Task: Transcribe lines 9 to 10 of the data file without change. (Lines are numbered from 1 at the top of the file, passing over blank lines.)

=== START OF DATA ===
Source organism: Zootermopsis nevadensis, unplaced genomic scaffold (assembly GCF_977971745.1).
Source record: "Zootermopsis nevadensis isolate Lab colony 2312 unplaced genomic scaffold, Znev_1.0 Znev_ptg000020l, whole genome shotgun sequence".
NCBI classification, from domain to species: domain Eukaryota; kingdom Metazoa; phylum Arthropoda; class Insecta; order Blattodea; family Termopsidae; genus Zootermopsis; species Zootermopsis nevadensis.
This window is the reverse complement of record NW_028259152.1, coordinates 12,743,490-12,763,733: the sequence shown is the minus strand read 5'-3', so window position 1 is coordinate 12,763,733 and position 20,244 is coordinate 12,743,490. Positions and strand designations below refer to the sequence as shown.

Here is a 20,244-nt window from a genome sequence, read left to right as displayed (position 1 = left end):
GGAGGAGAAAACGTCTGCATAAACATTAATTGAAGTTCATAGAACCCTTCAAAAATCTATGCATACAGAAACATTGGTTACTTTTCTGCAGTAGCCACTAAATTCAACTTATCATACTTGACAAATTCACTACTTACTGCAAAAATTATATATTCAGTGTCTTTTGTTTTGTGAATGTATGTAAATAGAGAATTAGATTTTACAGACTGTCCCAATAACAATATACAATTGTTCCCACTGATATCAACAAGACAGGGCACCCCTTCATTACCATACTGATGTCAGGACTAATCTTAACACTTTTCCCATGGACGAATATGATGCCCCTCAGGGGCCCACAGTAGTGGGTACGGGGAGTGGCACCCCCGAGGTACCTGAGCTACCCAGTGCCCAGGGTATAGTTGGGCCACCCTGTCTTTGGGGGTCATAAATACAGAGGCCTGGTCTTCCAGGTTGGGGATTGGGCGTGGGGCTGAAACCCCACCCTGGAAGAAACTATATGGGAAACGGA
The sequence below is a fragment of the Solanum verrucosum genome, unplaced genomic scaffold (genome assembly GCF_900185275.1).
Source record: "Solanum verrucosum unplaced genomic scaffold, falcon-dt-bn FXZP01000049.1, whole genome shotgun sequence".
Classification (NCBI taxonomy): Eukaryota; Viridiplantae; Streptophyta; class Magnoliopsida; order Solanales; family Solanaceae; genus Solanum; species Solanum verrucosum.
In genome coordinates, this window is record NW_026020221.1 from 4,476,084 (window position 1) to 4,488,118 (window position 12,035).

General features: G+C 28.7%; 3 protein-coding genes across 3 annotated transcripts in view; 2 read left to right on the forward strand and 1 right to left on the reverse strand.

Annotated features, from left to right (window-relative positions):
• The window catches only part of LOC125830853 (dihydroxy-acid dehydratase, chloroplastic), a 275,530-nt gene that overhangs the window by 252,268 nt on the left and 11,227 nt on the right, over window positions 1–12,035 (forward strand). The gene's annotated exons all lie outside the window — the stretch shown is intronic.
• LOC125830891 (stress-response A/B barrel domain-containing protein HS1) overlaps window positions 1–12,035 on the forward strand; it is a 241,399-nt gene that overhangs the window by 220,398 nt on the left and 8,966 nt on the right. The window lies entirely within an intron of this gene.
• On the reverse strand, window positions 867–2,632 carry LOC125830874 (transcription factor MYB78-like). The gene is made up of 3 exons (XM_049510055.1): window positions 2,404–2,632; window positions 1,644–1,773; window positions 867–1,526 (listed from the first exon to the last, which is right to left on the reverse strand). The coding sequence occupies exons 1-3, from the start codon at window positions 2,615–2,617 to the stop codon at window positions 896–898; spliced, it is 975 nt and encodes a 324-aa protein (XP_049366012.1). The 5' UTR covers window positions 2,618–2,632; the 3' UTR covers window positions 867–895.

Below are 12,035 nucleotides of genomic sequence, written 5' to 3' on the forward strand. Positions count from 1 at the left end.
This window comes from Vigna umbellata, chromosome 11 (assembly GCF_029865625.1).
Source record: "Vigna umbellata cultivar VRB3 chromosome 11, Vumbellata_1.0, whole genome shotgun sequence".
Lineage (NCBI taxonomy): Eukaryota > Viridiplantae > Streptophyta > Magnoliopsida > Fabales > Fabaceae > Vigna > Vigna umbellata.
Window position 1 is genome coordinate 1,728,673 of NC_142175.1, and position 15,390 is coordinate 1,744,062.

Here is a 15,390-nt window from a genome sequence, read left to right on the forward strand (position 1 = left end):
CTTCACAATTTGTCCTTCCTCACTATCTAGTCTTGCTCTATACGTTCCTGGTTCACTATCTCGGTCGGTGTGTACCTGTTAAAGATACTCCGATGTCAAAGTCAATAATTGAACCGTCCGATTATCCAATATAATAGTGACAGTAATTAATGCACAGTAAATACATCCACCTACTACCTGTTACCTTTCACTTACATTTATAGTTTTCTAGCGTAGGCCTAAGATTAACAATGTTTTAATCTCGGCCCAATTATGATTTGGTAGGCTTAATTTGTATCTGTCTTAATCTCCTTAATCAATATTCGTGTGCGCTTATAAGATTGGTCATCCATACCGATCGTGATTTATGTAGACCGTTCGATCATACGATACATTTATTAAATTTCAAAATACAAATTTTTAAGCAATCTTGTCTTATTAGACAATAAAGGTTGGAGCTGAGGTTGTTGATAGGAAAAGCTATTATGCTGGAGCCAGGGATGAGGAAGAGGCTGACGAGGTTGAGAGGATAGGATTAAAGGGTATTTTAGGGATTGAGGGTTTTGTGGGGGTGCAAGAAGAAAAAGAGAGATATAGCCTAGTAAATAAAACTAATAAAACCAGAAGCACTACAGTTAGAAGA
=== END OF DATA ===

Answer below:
Classification (NCBI taxonomy): Eukaryota; Viridiplantae; Streptophyta; class Magnoliopsida; order Solanales; family Solanaceae; genus Solanum; species Solanum verrucosum.
In genome coordinates, this window is record NW_026020221.1 from 4,476,084 (window position 1) to 4,488,118 (window position 12,035).